The Heat is on
Sunil Mittal said Reliance Jio Infocomm’s proposed launch is driving consolidation in the telecom sector and will intensify pricing pressure but that Bharti Airtel is prepared to meet all competition.
In an exclusive interview with ET, Bharti Enterprises chairman Mittal expressed the hope that Reliance Industries, which owns Jio, will be prudent.
Jio’s long-awaited start is expected to disrupt tariffs as it seeks to wean away lucrative data customers from existing companies with its 4G services.
Jio is also expected to bundle cheap devices with the content that it has access to, posing a threat to incumbents led by Bharti Airtel.
“Should we be concerned about Jio? I think we should be about all kinds of competition, be it Vodafone, Idea or Jio and yes, when Jio is coming in, one has to take it up very seriously,” said Mittal, 58.
“Let me say we are prepared to face the onslaught. We have a large pool of airwaves across bands. We have a very extensive network now… Airtel has committed.`16,000 crore this year, the largest capex ever.”
Mittal pointed out that market leader Bharti Airtel’s return on capital employed (ROCe) was in single digits, which meant this measure was lower or negative for other companies.
“In this scenario, how do you think a price war will affect the health of the industry? We only hope that Reliance, which is very prudent and seeks returns for its shareholders and its investments, will be prudent but we will be being too optimistic if we say they won’t have some price pressures,” Mittal said.
“Ultimately, they are entering the market and will do something for acquiring market share. So, I hope it is within reason.”
The market leader has been girding itself for competition, rolling out 4G services and flooding the market with 4G sim (subscriber identification module) cards as it seeks to migrate existing customers to the highspeed network. Bharti Airtel is seeking to improve call quality by expanding the tower network and laying more optic fibre.
“By March, Airtel would have deployed 70,000 base stations (BTS), which is once again the largest-ever deployment anywhere outside China,” Mittal said. “This translates into 6,000 BTS a month. Fibre digging is going on, device tie-ups are underway.”
Shakeout in market
Jio’s imminent entry has spurred moves toward a shakeout. “I think the consolidation could lead to about five or may be six operators in the market,” Mittal said. These are likely to be Bharti Airtel, Vodafone, Jio, Idea Cellular, BSNL/MTNL and at best one more operator, possibly arising out of a merger of some smaller telcos as the sixth possibility, he suggested.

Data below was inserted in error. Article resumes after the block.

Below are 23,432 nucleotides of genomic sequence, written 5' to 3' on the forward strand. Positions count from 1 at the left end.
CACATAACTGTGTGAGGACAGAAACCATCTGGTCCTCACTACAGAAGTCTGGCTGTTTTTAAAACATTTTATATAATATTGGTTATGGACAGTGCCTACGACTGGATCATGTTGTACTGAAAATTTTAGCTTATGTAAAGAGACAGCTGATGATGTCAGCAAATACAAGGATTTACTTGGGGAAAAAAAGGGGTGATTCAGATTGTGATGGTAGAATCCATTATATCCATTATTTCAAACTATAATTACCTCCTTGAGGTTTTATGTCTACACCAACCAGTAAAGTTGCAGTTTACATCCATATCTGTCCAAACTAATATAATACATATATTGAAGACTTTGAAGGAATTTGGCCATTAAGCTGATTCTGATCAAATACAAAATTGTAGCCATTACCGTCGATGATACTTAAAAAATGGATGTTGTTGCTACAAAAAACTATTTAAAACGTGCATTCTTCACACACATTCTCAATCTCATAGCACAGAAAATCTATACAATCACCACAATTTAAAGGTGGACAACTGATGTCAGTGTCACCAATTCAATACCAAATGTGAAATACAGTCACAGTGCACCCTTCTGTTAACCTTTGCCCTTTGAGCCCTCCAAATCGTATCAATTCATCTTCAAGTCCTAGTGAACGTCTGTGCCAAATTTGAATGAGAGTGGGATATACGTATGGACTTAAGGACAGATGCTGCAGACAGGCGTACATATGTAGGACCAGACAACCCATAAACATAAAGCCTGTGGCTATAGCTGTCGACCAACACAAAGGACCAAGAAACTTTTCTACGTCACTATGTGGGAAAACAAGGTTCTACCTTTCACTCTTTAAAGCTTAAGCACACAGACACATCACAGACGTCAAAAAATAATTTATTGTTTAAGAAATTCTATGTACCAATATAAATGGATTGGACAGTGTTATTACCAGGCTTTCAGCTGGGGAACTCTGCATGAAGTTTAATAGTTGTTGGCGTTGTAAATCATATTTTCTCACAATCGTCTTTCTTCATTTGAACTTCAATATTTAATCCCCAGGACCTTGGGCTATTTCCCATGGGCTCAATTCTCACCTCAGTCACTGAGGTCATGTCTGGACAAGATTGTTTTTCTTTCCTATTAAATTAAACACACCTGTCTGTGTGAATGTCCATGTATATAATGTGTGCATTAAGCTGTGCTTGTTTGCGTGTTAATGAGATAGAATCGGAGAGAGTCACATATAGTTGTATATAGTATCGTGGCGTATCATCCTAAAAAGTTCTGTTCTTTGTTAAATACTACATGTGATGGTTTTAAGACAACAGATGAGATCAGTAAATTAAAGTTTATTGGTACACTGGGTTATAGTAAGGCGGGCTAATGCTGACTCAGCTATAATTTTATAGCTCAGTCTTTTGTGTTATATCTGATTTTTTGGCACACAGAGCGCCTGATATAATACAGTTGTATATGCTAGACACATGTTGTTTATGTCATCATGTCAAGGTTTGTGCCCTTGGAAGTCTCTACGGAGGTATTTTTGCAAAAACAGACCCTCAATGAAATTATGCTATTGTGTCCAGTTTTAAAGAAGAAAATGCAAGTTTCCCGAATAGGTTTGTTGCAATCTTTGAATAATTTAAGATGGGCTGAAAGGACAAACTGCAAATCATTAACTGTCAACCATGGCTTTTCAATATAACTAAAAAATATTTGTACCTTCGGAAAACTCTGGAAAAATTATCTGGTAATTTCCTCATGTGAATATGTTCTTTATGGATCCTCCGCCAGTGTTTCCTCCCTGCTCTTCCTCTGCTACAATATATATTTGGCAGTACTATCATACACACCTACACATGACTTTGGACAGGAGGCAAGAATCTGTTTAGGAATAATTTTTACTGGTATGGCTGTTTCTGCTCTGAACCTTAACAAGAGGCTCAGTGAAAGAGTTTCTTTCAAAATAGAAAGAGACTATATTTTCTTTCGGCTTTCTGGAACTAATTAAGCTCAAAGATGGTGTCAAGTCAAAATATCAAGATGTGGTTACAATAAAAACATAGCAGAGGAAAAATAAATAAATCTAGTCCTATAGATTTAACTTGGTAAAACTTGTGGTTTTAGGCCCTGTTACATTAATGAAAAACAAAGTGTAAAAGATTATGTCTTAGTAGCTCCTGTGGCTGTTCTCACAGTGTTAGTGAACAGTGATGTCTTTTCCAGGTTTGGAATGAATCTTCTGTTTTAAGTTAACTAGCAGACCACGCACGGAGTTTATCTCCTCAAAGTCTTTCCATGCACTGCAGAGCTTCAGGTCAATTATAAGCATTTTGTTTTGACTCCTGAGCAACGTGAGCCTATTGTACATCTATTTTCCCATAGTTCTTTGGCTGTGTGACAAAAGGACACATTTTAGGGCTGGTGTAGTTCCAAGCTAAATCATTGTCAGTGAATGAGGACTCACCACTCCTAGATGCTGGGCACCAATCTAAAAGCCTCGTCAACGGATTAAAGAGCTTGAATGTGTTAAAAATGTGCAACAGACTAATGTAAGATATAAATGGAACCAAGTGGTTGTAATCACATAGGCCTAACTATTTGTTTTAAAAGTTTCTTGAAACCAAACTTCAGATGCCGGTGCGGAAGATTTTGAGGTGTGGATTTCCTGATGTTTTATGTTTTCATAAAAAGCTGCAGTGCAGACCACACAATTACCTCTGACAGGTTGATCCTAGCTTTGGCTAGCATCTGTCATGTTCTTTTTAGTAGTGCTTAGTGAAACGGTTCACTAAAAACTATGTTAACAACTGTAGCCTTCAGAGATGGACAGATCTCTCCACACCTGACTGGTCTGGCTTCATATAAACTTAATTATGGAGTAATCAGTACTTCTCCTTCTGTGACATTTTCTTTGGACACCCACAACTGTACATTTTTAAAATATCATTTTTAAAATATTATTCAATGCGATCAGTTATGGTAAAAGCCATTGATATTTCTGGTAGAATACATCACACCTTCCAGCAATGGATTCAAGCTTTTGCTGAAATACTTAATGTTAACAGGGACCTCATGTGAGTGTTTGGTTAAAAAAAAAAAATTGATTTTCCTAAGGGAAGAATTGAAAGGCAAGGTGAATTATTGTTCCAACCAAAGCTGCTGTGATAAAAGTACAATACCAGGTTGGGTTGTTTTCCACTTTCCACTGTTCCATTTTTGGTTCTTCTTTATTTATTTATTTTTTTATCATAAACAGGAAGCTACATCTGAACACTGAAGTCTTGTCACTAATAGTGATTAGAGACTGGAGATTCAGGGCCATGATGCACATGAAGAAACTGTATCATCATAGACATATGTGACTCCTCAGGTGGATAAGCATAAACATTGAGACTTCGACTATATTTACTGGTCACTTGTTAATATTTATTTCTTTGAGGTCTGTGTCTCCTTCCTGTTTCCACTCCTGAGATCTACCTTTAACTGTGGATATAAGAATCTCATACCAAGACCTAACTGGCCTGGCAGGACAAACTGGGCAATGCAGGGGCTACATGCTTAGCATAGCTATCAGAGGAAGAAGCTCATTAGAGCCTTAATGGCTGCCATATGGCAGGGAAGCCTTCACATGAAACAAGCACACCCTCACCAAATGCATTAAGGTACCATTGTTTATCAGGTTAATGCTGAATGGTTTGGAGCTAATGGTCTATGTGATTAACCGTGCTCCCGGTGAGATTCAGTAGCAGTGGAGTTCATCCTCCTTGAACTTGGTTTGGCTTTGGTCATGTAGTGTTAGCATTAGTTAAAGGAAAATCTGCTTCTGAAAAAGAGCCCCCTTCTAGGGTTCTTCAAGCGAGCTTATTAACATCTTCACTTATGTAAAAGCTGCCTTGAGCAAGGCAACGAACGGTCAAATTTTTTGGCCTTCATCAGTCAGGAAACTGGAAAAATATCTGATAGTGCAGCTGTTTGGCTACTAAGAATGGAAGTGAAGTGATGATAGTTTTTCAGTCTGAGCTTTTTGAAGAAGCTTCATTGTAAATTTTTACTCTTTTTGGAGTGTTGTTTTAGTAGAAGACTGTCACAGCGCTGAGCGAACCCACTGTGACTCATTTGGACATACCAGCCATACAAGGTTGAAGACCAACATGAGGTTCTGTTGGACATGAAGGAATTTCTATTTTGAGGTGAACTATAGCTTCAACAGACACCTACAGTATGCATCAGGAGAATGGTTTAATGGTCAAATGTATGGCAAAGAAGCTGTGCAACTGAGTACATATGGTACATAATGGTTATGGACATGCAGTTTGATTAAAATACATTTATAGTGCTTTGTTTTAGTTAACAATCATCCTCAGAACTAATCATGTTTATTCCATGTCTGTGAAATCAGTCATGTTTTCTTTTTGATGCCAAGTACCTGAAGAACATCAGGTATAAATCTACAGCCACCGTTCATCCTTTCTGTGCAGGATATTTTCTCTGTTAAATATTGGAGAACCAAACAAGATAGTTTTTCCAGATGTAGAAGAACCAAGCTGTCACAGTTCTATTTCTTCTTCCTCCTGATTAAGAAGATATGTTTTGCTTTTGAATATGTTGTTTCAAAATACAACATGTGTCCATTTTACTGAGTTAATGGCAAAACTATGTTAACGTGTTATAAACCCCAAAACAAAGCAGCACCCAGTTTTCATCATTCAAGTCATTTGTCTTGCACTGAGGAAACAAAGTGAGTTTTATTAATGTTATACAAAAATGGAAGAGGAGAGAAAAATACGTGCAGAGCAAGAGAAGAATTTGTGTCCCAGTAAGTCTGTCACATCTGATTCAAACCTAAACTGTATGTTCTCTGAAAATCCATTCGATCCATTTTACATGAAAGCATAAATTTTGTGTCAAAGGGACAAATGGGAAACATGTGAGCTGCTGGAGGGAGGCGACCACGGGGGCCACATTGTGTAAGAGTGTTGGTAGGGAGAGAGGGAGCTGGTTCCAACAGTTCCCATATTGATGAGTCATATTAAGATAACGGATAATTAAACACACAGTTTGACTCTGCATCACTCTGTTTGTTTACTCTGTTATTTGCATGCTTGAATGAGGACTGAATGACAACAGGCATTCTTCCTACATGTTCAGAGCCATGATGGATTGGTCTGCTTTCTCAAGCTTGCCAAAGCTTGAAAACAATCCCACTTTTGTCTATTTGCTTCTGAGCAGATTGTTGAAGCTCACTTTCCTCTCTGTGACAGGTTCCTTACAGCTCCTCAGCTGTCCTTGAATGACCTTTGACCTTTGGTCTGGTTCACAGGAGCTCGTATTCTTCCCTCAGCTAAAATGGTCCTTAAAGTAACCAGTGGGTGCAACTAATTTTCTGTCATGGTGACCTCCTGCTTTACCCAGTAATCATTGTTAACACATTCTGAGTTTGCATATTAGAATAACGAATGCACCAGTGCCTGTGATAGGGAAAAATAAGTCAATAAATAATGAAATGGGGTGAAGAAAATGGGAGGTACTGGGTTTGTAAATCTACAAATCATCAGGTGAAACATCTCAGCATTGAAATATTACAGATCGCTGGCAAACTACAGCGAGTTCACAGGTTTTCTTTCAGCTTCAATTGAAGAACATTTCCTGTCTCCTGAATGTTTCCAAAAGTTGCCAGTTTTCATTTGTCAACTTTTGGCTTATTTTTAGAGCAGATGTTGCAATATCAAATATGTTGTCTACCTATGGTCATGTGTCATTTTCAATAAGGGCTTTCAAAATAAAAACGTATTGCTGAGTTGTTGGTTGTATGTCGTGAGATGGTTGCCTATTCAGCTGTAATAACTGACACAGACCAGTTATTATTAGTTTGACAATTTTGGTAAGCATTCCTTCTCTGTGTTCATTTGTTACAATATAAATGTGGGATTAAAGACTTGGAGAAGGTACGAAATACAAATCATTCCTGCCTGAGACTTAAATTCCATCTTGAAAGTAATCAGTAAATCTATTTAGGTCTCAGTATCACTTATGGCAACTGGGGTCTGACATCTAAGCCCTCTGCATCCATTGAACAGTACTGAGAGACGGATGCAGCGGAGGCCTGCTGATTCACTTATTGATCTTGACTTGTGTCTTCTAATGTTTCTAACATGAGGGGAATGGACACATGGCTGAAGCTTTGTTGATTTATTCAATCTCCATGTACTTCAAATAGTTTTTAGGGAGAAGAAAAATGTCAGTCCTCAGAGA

“Videocon recently sold some airwaves, MTS folded into Reliance Communications (RCom). We read in papers that RCom is signing some spectrum deals with Jio, so some alignment could be in the works,” Mittal said, leaving smaller operators such as Aircel, Tata and Telenor. “These three will have to decide what to do — merge or acquire?”
Mittal said Bharti Airtel was committed to net neutrality like all other telecom companies and the zero-rating plan it initiated earlier this year was in conformity with this.
Net neutrality refers to access being allowed to everyone equally by Internet service providers. Zero rating refers to free usage for specific applications, which was criticised by some as being discriminatory.
“In the US, net neutrality laws have permitted zero rating. The European Union has specifically allowed zero rating. However, if our country decided against it, we are perfectly comfortable with it,” Mittal said. He added that zero-rating plans were meant to simply help smalltime entrepreneurs market themselves to customers.
“Say, take the case of a small pizza company that is coming up. Why would anybody pay for data and browse through that pizza company’s website?” he said. If browsing was free for users, they might go and see the website and it might provide an opportunity for the small entrepreneur to get noticed.
On spectrum caps, Mittal said the recent proposal floated by the regulator to club all the sub-1GHz bands into one for the purpose for calculating limits could create 100% monopolies in certain bands.
“I don’t think my children are ready yet. My daughter is unlikely to come back and both my sons are busy pursuing their interests at this point,” Mittal said.